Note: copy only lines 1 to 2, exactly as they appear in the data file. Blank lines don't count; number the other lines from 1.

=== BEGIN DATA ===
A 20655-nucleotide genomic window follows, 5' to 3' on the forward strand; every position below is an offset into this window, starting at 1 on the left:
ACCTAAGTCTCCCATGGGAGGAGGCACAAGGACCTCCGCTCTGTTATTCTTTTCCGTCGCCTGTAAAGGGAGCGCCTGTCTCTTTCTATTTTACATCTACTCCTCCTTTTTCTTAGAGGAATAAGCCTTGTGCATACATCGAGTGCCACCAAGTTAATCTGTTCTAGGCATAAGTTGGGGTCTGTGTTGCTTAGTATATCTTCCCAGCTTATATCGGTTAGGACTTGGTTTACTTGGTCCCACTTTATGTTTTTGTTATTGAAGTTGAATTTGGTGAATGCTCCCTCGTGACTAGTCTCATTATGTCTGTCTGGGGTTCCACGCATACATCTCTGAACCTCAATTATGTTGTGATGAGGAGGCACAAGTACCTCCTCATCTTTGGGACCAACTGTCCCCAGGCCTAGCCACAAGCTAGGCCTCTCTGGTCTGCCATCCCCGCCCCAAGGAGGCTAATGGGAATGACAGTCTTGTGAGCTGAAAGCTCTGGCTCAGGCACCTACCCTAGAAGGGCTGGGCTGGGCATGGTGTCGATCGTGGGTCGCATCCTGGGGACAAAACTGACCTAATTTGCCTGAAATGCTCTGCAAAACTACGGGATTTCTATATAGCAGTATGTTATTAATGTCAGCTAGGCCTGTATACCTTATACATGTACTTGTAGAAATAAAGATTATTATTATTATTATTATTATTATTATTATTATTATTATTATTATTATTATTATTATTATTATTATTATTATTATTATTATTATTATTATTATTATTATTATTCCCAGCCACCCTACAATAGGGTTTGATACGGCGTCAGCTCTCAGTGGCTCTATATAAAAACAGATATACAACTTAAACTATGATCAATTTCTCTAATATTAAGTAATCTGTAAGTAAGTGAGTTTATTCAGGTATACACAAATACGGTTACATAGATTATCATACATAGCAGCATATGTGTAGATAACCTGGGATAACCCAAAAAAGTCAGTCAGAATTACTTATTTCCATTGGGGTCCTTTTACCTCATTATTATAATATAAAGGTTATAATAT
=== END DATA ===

A 20655-nucleotide genomic window follows, 5' to 3' on the forward strand; every position below is an offset into this window, starting at 1 on the left:
ACCTAAGTCTCCCATGGGAGGAGGCACAAGGACCTCCGCTCTGTTATTCTTTTCCGTCGCCTGTAAAGGGAGCGCCTGTCTCTTTCTATTTTACATCTACTCCTCCTTTTTCTTAGAGGAATAAGCCTTGTGCATACATCGAGTGCCACCAAGTTAATCTGTTCTAGGCATAAGTTGGGGTCTGTGTTGCTTAGTATATCTTCCCAGCTTATATCGGTTAGGACTTGGTTTACTTGGTCCCACTTTATGTTTTTGTTATTGAAGTTGAATTTGGTGAATGCTCCCTCGTGACTAGTCTCATTATGTCTGTCTGGGGTTCCACGCATACATCTCTGAACCTCAATTATGTTGTGATGAGGAGGCACAAGTACCTCCTCATCTTTGGGACCAACTGTCCCCAGGCCTAGCCACAAGCTAGGCCTCTCTGGTCTGCCATCCCCGCCCCAAGGAGGCTAATGGGAATGACAGTCTTGTGAGCTGAAAGCTCTGGCTCAGGCACCTACCCTAGAAGGGCTGGGCTGGGCATGGTGTCGATCGTGGGTCGCATCCTGGGGACAAAACTGACCTAATTTGCCTGAAATGCTCTGCAAAACTACGGGATTTCTATATAGCAGTATGTTATTAATGTCAGCTAGGCCTGTATACCTTATACATGTACTTGTAGAAATAAAGATTATTATTATTATTATTATTATTATTATTATTATTATTATTATTATTATTATTATTATTATTATTATTATTATTATTATTATTATTATTATTATTATTATTATTCCCAGCCACCCTACAATAGGGTTTGATACGGCGTCAGCTCTCAGTGGCTCTATATAAAAACAGATATACAACTTAAACTATGATCAATTTCTCTAATATTAAGTAATCTGTAAGTAAGTGAGTTTATTCAGGTATACACAAATACGGTTACATAGATTATCATACATAGCAGCATATGTGTAGATAACCTGGGATAACCCAAAAAAGTCAGTCAGAATTACTTATTTCCATTGGGGTCCTTTTACCTCATTATTATAATATAAAGGTTATAATAT